On October 9, 2020, the Colorado Marijuana Enforcement Division (the “MED”) adopted amended permanent rules that go into effect on January 1, 2021. The MED’s 2020 rulemaking was not an overhaul as it had been in 2019, but here are some highlights:
- Rule 1-105.B—All licensees must comply with all public health orders from any state agency and executive orders issued by the governor pursuant to the governor’s emergency powers, and any failure to abide by these orders is cause for sanctions.
- Definition of “Marijuana Hospitality Business” includes mobile facilities. However, a “Retail Marijuana Hospitality and Sales Business” excludes mobile facilities.
- Rule 2-220.C—This rule lays out the requirements to qualify as a Social Equity Licensee, including residency requirements in certain types of census tracts, evidence that the applicant or a family member was convicted of a marijuana offense or subject to asset forfeiture related to a marijuana investigation. One or more Social Equity Licensees must own at least 51% of a Regulated Marijuana Business. A Social Equity Licensee may also obtain an Accelerator License to operate at a Regulated Marijuana Business that has been approved as an Accelerator-Endorsed Licensee. McAllister Garfield attorney Dan Hamilton recently wrote about this program and can be reached at email@example.com.
- Rule 2-225.D—This rule provides for reinstatement of a license that has been expired for less than 30 days.
- Rule 2-225.G—At renewal, not only the Regulated Marijuana Business, but also all CBO entities (holding more than 10% ownership) are required to submit updated information.
- Rule 2-235.G—The new rule clarifies who is an Executive Officer for purposes of suitability, and includes a CEO, COO, CFO, president, and general counsel. The analysis is dependent on facts and circumstances, and title is not dispositive.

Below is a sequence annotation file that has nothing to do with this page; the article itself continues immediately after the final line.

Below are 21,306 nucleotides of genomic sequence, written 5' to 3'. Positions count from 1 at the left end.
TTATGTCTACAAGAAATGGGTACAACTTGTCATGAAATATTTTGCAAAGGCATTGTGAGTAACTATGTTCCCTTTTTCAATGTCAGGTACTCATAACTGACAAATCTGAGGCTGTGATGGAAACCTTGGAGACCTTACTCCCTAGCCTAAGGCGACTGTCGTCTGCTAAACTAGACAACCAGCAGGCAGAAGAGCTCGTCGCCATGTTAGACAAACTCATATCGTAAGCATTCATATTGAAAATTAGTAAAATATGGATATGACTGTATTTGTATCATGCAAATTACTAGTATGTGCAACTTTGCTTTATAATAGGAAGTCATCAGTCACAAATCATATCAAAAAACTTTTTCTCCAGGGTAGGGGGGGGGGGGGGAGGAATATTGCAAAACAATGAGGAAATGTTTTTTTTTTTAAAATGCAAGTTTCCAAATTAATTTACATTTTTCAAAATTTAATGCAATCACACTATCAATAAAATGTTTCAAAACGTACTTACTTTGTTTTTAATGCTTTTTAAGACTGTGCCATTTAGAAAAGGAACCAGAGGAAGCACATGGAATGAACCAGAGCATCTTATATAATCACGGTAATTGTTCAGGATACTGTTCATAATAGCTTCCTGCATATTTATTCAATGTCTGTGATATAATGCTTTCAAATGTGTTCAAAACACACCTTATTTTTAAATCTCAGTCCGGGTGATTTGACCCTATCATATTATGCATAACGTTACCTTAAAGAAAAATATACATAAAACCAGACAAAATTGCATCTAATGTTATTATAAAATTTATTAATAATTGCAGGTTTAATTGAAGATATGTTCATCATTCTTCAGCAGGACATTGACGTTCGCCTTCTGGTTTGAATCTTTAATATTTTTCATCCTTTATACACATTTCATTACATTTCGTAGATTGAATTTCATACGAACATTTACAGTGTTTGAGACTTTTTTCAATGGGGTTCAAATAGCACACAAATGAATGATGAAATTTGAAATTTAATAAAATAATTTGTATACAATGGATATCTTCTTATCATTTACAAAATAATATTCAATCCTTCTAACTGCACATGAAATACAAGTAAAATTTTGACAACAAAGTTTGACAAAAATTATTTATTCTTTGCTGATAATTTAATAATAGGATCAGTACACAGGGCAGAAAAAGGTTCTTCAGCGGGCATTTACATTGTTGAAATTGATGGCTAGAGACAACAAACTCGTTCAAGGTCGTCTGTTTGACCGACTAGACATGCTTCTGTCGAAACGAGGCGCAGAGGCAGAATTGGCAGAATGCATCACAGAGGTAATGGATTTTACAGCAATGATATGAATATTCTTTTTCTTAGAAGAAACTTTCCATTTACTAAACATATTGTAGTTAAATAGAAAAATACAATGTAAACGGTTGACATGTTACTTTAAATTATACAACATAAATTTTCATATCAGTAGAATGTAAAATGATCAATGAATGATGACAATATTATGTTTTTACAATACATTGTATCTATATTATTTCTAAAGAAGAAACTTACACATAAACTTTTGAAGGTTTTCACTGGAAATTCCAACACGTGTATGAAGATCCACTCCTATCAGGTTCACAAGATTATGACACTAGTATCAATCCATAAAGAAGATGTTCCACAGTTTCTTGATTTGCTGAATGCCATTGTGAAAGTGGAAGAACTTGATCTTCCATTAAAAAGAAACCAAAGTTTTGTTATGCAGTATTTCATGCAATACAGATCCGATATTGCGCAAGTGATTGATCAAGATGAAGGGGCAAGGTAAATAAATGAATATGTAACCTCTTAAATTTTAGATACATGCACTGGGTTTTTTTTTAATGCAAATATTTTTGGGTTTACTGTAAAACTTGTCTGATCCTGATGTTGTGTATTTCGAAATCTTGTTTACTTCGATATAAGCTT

- Rule 2-245.D—Where a Regulated Marijuana Business or any of its CBOs are subject to an investigation or administrative action, a change of ownership may be delayed or denied until the action is resolved, or if the change of ownership is approved, the new owner(s) may be responsible for actions of the business or prior CBOs and subject to discipline.
- Rule 2-260.A.1—The MED made permanent the emergency rule allowing temporary modifications in response to COVID-19 without MED pre-approval.
- Rule 3-230 and -240—Licensees now have more options for the disposal of marijuana waste.
- Rule 3-315.D—The standard for a licensee to be summarily suspended is “If the State Licensing Authority has objective and reasonable grounds to believe and finds upon reasonable ascertainment of the underlying facts that the Licensee committed a deliberate and willful violation or there is a substantial danger to public health and safety.”
- Rule 3-330.M—Effective July 1, 2022, vaporizes and inhalers must have an expiration date.
- Rule 3-336—This rule sets forth the new procedures for a recall of marijuana by a licensee. In particular, a licensee must have a written recall plan. McAllister Garfield has experience drafting SOPs and recall plans. If you’d like help developing these new required plans, please contact Sean McAllister at firstname.lastname@example.org
- Rule 4-110—This heavily revised rule sets forth the new sampling procedures for marijuana testing.
- Rules 5-105.K and 6-105.K—These rules describe how medical marijuana patients and retail customers may be served via a walk-up or drive-up window.
Some of these changes codify what the MED has been doing in practice. If you have questions about the new rules, please contact us.
The McAllister Garfield Team